Data analysis

Data were analyzed through SPSS v.16. The qualitative variables were described using frequency and percentage and the quantitative variables were described using mean and standard deviation. To compare the two groups, chi-square and Fisher’s exact tests were calculated. An independent t test was also performed for the quantitative variables. A P value less than 0.05 was considered as significant.


The two groups were not significantly different in terms of demographic variables (age, post-secondary education and height) (P > 0.05). In terms of pre-pregnancy weight, the control group was significantly higher than the massage group (P = 0.014). However, the two groups were not different in terms of weight gain during pregnancy (P = 0.719). The two groups were also homogenous in terms of gestational age and abortion history (P > 0.05). Table 1 shows the demographic and pregnancy data of the participants.
Table 1

Demographic and delivery characteristics of participants


Massage group

Control group

P value

Demographic characteristics

 Age (years)

21 ± 3

22 ± 3


 Education (Diploma or upper)

23 (51%)

18 (40%)


 Pre-pregnancy weight (kg)

55 ± 8

60 ± 11


 Height (cm)

158 ± 7

158 ± 6


Delivery characteristics

 Gestational age (weeks)

39.3 ± 0.9

39.7 ± 0.9


 Weight gain during pregnancy (kg)

13 ± 5

13 ± 6


 Abortion history

1 (2%)

4 (9%)


aIndependent sample t test

bChi-square test

cFisher’s exact test

Table 2 includes data on delivery and its outcomes for the two groups. The two groups were not significantly different in terms of oxytocin consumption at labor, nuchal cord and the neonate’s weight (P > 0.05). However, the length of the second stage of birth was significantly shorter in the massage group compared with the control one (37 ± 20 and 46 ± 19 min, respectively, P = 0.038). The massage group had a significantly higher frequency of intact perineum (P = 0.004). Neither of the groups suffered from third- and fourth-degree tears. In terms of perineal traumas, massage could cause a decrease in episiotomy rate and an increase in first- and second-degree tears (P < 0.001). The Apgar scores for all neonates in both the groups were over 7 on 1–5 min, and neonatal complications were detected. Furthermore, in the follow-up study within 10 days of delivery, the massage group showed no side effects associated with Vaseline and less than 10% of mothers in both the groups experienced effects such as burning, pain and inflammation at perineum, which was not significantly different, however, in the two groups (P = 0.528).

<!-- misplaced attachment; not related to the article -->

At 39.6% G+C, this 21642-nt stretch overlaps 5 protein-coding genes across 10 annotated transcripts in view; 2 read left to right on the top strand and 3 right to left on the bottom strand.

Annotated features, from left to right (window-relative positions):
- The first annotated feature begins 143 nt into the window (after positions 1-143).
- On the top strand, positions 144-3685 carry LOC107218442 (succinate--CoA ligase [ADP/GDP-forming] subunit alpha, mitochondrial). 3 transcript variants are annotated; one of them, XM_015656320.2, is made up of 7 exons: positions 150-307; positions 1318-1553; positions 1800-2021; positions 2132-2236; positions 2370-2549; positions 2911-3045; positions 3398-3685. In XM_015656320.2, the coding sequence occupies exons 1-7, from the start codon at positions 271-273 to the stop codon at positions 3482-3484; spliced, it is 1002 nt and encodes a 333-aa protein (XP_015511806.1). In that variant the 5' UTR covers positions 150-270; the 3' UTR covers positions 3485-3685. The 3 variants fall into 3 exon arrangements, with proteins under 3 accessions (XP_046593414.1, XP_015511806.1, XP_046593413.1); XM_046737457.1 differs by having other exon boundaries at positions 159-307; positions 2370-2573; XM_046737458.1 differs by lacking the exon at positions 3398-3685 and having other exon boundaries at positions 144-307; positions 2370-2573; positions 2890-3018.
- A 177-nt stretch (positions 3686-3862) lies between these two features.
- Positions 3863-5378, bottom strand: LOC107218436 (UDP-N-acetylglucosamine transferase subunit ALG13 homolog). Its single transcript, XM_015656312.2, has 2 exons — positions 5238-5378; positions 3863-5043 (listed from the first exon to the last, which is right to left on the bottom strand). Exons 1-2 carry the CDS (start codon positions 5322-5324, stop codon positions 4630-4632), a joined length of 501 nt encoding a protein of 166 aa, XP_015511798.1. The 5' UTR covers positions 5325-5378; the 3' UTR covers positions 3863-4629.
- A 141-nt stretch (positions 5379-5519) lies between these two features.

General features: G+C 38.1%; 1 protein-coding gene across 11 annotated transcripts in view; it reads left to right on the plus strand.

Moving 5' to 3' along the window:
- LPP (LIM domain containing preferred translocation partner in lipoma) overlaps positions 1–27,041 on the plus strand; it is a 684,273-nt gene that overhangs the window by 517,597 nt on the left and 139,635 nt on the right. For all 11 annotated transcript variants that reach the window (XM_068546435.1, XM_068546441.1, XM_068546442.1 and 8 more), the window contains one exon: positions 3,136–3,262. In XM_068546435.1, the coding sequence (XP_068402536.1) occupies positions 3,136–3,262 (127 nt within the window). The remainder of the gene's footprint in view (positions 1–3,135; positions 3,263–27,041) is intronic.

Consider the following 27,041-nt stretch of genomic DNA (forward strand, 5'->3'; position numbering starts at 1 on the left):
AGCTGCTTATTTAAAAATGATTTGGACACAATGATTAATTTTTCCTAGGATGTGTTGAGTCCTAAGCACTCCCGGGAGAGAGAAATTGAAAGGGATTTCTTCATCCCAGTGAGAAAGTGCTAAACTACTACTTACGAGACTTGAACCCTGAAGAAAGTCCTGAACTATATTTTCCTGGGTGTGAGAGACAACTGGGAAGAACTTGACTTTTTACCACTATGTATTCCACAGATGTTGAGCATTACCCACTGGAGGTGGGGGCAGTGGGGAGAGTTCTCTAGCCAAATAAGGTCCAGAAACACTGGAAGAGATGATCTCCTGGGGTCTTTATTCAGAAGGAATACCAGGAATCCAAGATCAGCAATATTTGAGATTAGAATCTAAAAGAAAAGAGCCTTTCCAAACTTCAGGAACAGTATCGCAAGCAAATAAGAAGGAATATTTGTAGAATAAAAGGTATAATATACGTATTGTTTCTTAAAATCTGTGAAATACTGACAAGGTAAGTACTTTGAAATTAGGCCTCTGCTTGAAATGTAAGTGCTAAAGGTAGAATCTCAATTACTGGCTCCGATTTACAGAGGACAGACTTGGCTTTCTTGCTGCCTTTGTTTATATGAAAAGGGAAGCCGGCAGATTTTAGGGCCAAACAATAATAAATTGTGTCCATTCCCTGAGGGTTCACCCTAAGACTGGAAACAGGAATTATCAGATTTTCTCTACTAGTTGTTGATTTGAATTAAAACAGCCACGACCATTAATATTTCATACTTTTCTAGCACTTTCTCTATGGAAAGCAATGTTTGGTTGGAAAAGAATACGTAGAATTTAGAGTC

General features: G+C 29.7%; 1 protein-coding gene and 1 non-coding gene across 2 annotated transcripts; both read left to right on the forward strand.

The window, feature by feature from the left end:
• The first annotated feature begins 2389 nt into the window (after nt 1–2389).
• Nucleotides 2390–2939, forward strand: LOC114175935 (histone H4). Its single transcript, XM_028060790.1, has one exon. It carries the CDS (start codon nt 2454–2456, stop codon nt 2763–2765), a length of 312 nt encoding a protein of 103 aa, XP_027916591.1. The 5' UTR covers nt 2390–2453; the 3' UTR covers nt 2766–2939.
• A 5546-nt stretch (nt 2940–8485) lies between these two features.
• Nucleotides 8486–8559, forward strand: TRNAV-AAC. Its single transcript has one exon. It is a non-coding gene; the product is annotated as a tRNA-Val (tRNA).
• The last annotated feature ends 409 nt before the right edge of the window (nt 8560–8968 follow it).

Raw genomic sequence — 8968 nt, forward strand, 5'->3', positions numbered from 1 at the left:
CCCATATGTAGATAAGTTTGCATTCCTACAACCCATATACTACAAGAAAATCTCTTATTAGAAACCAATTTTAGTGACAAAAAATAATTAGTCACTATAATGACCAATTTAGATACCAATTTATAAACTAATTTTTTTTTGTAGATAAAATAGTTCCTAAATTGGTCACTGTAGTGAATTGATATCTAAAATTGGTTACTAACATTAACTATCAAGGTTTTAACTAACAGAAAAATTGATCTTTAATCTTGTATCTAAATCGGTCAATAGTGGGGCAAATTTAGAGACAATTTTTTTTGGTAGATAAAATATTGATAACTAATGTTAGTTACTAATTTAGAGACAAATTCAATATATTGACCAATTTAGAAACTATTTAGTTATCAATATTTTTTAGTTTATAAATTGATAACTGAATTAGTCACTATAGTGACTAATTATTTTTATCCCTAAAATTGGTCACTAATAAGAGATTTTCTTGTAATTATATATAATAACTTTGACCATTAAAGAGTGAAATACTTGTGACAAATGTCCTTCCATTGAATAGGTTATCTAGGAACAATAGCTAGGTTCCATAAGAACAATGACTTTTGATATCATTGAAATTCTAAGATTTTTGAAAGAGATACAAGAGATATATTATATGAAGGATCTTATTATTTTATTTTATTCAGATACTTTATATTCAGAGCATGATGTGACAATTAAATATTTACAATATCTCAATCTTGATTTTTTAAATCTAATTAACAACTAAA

Table 2

Labor characteristics and perineal status


Massage group

Control group

P value

Oxytocin consumption during labor (%)

33 (73%)

30 (67%)


Nuchal cord (%)

9 (20%)

5 (11%)


Neonatal weight (g)

3.2 ± 0.4

3.3 ± 0.4


Length of the second stage of labor (min)

37 ± 20

46 ± 19


Perineal status

 Perineal trauma

33 (73%)

43 (96%)


 Intact perineum

12 (27%)

2 (4%)

Perineal trauma type

 First-degree tear

15 (45%)

4 (9%)


 Second-degree tear

3 (10%)

1 (2%)


15 (45%)

38 (88%)

aIndependent sample t test

bChi-square test


The findings in this study showed that the massage of perineum with Vaseline in the second stage of labor not only reduces the length of the second stage, but also increases the intact perineum, mainly by decreasing the frequency of episiotomy. In addition, despite an increase in the frequency of spontaneous perineal tears in perineal massage (compared with routine care), none of the tears were qualified as third or fourth degrees. Maternal and neonatal complications were also similar to those of a routine care.